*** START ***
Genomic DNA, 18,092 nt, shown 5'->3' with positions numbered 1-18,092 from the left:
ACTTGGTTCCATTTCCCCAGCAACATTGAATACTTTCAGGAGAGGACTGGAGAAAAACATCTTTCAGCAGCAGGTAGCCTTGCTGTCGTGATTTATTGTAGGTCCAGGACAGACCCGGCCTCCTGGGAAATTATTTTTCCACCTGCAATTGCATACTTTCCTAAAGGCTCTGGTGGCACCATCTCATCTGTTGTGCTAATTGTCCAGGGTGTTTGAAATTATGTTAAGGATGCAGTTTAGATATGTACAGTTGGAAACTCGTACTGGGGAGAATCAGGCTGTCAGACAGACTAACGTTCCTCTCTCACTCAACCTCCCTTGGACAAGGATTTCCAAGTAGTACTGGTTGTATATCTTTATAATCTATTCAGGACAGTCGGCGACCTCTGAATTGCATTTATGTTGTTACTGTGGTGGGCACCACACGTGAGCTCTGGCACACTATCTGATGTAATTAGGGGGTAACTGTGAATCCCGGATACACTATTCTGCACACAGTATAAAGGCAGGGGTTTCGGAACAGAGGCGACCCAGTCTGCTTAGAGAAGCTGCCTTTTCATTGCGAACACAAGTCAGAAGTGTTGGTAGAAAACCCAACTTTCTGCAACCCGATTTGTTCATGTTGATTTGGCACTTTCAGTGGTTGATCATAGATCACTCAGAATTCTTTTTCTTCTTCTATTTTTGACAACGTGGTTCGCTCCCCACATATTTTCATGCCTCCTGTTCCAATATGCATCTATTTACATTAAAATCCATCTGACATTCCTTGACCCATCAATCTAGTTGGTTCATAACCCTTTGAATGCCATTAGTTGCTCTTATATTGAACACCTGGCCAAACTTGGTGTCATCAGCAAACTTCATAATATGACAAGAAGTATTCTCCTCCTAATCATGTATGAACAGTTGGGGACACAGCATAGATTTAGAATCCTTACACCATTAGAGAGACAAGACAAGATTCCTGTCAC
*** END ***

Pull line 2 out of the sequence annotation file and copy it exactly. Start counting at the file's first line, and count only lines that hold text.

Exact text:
ACTTGGTTCCATTTCCCCAGCAACATTGAATACTTTCAGGAGAGGACTGGAGAAAAACATCTTTCAGCAGCAGGTAGCCTTGCTGTCGTGATTTATTGTAGGTCCAGGACAGACCCGGCCTCCTGGGAAATTATTTTTCCACCTGCAATTGCATACTTTCCTAAAGGCTCTGGTGGCACCATCTCATCTGTTGTGCTAATTGTCCAGGGTGTTTGAAATTATGTTAAGGATGCAGTTTAGATATGTACAGTTGGAAACTCGTACTGGGGAGAATCAGGCTGTCAGACAGACTAACGTTCCTCTCTCACTCAACCTCCCTTGGACAAGGATTTCCAAGTAGTACTGGTTGTATATCTTTATAATCTATTCAGGACAGTCGGCGACCTCTGAATTGCATTTATGTTGTTACTGTGGTGGGCACCACACGTGAGCTCTGGCACACTATCTGATGTAATTAGGGGGTAACTGTGAATCCCGGATACACTATTCTGCACACAGTATAAAGGCAGGGGTTTCGGAACAGAGGCGACCCAGTCTGCTTAGAGAAGCTGCCTTTTCATTGCGAACACAAGTCAGAAGTGTTGGTAGAAAACCCAACTTTCTGCAACCCGATTTGTTCATGTTGATTTGGCACTTTCAGTGGTTGATCATAGATCACTCAGAATTCTTTTTCTTCTTCTATTTTTGACAACGTGGTTCGCTCCCCACATATTTTCATGCCTCCTGTTCCAATATGCATCTATTTACATTAAAATCCATCTGACATTCCTTGACCCATCAATCTAGTTGGTTCATAACCCTTTGAATGCCATTAGTTGCTCTTATATTGAACACCTGGCCAAACTTGGTGTCATCAGCAAACTTCATAATATGACAAGAAGTATTCTCCTCCTAATCATGTATGAACAGTTGGGGACACAGCATAGATTTAGAATCCTTACACCATTAGAGAGACAAGACAAGATTCCTGTCAC